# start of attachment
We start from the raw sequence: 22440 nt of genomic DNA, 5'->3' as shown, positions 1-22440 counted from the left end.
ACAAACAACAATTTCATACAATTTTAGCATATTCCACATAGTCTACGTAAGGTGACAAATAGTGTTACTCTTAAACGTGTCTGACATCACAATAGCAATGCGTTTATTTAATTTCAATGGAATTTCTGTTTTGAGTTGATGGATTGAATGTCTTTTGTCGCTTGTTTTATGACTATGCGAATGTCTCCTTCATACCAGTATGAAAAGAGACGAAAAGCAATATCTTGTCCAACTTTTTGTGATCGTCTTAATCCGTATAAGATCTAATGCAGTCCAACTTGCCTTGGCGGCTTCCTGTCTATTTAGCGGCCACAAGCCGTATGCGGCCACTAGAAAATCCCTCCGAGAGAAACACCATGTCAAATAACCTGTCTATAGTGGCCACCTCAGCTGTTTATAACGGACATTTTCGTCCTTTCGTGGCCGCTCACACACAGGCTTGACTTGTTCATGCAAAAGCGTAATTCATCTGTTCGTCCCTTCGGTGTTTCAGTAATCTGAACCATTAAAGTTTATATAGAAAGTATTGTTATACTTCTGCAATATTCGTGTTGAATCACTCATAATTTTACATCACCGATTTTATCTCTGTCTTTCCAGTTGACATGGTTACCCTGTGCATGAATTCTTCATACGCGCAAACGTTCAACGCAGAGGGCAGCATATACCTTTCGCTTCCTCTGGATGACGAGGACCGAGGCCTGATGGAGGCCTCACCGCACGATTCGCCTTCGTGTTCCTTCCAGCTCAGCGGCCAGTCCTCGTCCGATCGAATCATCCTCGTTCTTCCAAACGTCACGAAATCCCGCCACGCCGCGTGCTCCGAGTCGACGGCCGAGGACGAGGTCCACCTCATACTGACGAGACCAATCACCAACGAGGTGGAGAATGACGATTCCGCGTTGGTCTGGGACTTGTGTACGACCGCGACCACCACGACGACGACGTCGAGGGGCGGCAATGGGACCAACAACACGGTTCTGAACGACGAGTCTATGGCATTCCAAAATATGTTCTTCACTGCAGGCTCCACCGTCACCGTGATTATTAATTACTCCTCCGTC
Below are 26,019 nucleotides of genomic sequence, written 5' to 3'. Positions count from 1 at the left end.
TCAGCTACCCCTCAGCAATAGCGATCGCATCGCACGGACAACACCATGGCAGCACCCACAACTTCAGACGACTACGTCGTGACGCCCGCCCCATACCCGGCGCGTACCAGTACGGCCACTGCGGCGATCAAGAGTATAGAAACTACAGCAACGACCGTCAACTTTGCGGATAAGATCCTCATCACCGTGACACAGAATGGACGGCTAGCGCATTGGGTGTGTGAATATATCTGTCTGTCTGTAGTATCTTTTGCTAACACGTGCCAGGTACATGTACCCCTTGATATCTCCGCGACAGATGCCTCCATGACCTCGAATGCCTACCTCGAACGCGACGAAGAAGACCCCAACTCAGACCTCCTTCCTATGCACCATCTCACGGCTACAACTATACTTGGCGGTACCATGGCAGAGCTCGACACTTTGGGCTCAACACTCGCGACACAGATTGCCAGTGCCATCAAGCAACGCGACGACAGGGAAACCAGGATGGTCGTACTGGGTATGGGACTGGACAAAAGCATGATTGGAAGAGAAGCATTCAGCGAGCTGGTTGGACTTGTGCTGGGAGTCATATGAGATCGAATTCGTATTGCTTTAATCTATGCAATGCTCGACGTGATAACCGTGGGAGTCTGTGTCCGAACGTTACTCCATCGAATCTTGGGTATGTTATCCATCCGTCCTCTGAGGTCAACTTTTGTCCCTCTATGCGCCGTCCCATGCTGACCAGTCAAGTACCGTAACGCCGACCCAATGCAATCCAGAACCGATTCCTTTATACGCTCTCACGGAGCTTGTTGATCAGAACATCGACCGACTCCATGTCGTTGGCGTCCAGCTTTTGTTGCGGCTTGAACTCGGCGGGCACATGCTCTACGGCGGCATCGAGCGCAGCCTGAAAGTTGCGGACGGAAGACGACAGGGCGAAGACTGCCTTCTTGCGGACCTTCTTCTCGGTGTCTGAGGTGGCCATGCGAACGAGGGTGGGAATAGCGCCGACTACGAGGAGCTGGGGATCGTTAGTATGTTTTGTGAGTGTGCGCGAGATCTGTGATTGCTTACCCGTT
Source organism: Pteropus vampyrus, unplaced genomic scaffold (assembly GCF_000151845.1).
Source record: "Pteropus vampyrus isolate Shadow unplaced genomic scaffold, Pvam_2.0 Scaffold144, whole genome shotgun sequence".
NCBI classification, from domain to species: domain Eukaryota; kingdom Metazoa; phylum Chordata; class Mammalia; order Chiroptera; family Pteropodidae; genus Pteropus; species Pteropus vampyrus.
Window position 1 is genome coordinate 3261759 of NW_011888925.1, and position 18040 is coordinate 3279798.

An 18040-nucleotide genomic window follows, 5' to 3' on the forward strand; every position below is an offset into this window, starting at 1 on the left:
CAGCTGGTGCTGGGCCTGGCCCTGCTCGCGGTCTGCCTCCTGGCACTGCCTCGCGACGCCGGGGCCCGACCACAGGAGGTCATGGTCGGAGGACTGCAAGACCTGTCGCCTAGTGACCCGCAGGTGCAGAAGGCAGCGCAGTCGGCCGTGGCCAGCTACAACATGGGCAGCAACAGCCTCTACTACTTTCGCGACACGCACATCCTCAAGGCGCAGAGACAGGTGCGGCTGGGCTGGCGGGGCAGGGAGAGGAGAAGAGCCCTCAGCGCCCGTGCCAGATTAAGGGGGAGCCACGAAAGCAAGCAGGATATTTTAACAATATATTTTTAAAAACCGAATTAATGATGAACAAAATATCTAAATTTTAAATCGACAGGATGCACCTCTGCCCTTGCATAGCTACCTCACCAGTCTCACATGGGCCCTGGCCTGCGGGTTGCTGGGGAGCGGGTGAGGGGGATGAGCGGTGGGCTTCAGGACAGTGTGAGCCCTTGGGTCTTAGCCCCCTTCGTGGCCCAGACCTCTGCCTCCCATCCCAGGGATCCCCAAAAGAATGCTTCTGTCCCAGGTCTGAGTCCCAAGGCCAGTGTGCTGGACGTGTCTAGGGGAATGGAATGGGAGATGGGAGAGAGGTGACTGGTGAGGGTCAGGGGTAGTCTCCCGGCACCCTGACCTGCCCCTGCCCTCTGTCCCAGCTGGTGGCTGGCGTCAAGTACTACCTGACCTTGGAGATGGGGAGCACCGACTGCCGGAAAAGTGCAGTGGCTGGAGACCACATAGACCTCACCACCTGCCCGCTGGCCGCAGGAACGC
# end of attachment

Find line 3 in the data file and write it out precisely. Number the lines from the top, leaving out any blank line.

Below are 26,019 nucleotides of genomic sequence, written 5' to 3'. Positions count from 1 at the left end.